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Too early to say if Russia will pay in Yukos case — justice minister

January 14, 2015, 21:02 UTC+3 MOSCOW

In Alexander Konovalov's opinion the issue must be evaluated in cooperation with various agencies, starting from the Ministry of Finance

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© ITAR-TASS/Grigory Sysoev

MOSCOW, January 14. /TASS/. It is too early to say if Russia will or will not pay a compensation in the Yukos lawsuit case, Justice Minister Alexander Konovalov told the media at a forum of the Civic Chamber called the State and Civil Society: Cooperation for Development.

“We will oversimplify the situation, if we assume that some council of wise men will gather and decide if we are to pay or not,” he said.

In his opinion the issue must be evaluated in cooperation with various agencies, starting from the Ministry of Finance.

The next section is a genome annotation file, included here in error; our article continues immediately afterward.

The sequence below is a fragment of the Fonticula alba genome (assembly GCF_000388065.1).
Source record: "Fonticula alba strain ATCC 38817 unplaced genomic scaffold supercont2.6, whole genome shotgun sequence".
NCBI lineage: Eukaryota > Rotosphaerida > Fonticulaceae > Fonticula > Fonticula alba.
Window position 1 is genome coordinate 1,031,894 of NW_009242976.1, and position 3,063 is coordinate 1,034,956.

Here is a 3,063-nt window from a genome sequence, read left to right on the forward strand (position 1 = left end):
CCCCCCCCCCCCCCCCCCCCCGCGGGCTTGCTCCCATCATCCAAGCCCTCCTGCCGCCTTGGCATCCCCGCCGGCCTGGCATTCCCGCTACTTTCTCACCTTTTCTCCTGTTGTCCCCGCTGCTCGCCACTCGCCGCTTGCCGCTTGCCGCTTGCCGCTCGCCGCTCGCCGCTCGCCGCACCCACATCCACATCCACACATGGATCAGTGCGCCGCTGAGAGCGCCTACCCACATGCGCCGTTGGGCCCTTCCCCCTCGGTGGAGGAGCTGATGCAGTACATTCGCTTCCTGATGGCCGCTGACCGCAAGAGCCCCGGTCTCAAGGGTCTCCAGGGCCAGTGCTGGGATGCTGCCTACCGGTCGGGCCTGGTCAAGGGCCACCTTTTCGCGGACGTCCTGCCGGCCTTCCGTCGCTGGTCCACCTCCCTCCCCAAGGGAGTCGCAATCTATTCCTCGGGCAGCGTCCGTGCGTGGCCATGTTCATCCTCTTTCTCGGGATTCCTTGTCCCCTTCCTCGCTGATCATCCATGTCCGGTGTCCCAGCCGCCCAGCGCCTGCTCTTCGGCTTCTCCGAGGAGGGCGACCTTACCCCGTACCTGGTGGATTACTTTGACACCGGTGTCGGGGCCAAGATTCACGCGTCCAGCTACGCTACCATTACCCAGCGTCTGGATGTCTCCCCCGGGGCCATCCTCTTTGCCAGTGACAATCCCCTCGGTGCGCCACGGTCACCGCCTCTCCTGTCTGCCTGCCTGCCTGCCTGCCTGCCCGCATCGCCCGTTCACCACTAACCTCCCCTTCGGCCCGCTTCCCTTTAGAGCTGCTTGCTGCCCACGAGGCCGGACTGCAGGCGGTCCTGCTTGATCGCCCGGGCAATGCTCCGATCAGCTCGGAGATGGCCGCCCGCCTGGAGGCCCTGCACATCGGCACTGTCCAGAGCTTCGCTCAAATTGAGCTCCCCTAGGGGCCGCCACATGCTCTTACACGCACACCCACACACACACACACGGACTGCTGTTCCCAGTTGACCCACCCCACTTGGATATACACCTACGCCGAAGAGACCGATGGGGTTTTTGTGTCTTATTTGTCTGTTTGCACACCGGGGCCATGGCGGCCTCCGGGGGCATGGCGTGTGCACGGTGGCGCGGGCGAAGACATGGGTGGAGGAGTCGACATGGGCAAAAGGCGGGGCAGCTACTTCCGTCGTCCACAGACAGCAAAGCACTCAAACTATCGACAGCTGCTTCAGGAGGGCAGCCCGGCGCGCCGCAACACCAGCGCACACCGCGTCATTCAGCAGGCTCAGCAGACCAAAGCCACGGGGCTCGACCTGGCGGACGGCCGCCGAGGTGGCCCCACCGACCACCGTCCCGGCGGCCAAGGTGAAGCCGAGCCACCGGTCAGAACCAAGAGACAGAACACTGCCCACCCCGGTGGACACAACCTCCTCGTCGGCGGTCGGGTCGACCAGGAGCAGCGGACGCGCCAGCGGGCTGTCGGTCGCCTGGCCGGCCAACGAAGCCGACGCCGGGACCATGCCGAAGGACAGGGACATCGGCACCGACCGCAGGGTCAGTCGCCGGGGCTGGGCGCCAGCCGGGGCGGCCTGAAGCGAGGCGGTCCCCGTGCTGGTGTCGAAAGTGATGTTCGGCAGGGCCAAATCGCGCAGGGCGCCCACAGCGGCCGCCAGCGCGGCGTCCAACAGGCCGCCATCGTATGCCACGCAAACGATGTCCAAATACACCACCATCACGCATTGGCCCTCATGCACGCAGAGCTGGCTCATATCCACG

“Saying right away that we will decide not to pay will be hardly possible. Saying now that we will pay everything tomorrow is impossible for me either,” Konovalov said.

On July 31, 2014 the European Court of Human Rights awarded to former Yukos shareholders more than €1.866 billion in compensation on the basis of a lawsuit against Russia, considered back in 2011. The ECHR ruled that when they considered the issues of Yukos’s taxation in 2000, Russian courts violated Article 6 (right to fair trial) of the European Convention of Human Rights. The ECHR said Yukos had not been given enough time to get ready for for defense.

On December 15 a panel of five ECHR judges refused to take the case of material compensation to former YUKOS shareholders to the ECHR Grand Chamber for consideration. The court ruling in the YUKOS vs Russia case of July 31 took effect.

Russia’s Justice Ministry said about the decision that “further action regarding the ruling would be taken proceeding from the need for ensuring the sovereign rights of Russia and rely on the norms of existing national legislation, including the Constitution, which has the highest legal power in the territory of Russia.”

Konovalov said Russia had been forced to take the ECHR ruling into account. At the same time he added that the ECHR decisions could not be enforced through compulsion, because compliance was a matter of the Council of Europe members’ free will.

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